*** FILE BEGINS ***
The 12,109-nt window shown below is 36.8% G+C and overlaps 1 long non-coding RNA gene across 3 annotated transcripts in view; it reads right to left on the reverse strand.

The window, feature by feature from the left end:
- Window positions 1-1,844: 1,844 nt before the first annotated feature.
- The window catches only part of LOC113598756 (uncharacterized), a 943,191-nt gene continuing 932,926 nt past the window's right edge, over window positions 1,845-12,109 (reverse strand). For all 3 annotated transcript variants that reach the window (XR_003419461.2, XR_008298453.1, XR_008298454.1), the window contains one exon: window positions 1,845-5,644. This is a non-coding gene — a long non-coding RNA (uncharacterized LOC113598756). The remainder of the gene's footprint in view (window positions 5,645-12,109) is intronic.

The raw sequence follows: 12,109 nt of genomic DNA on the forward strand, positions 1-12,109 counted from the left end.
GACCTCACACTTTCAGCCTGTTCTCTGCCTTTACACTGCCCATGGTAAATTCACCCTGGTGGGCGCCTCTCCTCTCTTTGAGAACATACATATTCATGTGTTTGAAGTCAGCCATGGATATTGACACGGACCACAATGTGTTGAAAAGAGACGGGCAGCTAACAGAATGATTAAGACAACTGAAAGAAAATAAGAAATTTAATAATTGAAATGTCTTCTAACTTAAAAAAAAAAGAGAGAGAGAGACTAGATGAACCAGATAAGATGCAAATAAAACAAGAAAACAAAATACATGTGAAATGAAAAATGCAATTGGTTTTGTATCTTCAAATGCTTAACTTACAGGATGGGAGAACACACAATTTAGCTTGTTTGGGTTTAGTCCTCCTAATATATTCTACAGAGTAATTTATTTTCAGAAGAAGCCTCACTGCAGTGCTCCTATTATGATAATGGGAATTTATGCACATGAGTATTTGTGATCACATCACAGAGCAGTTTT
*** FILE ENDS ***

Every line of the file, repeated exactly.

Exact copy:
The 12,109-nt window shown below is 36.8% G+C and overlaps 1 long non-coding RNA gene across 3 annotated transcripts in view; it reads right to left on the reverse strand.

The window, feature by feature from the left end:
- Window positions 1-1,844: 1,844 nt before the first annotated feature.
- The window catches only part of LOC113598756 (uncharacterized), a 943,191-nt gene continuing 932,926 nt past the window's right edge, over window positions 1,845-12,109 (reverse strand). For all 3 annotated transcript variants that reach the window (XR_003419461.2, XR_008298453.1, XR_008298454.1), the window contains one exon: window positions 1,845-5,644. This is a non-coding gene — a long non-coding RNA (uncharacterized LOC113598756). The remainder of the gene's footprint in view (window positions 5,645-12,109) is intronic.

The raw sequence follows: 12,109 nt of genomic DNA on the forward strand, positions 1-12,109 counted from the left end.
GACCTCACACTTTCAGCCTGTTCTCTGCCTTTACACTGCCCATGGTAAATTCACCCTGGTGGGCGCCTCTCCTCTCTTTGAGAACATACATATTCATGTGTTTGAAGTCAGCCATGGATATTGACACGGACCACAATGTGTTGAAAAGAGACGGGCAGCTAACAGAATGATTAAGACAACTGAAAGAAAATAAGAAATTTAATAATTGAAATGTCTTCTAACTTAAAAAAAAAAGAGAGAGAGAGACTAGATGAACCAGATAAGATGCAAATAAAACAAGAAAACAAAATACATGTGAAATGAAAAATGCAATTGGTTTTGTATCTTCAAATGCTTAACTTACAGGATGGGAGAACACACAATTTAGCTTGTTTGGGTTTAGTCCTCCTAATATATTCTACAGAGTAATTTATTTTCAGAAGAAGCCTCACTGCAGTGCTCCTATTATGATAATGGGAATTTATGCACATGAGTATTTGTGATCACATCACAGAGCAGTTTT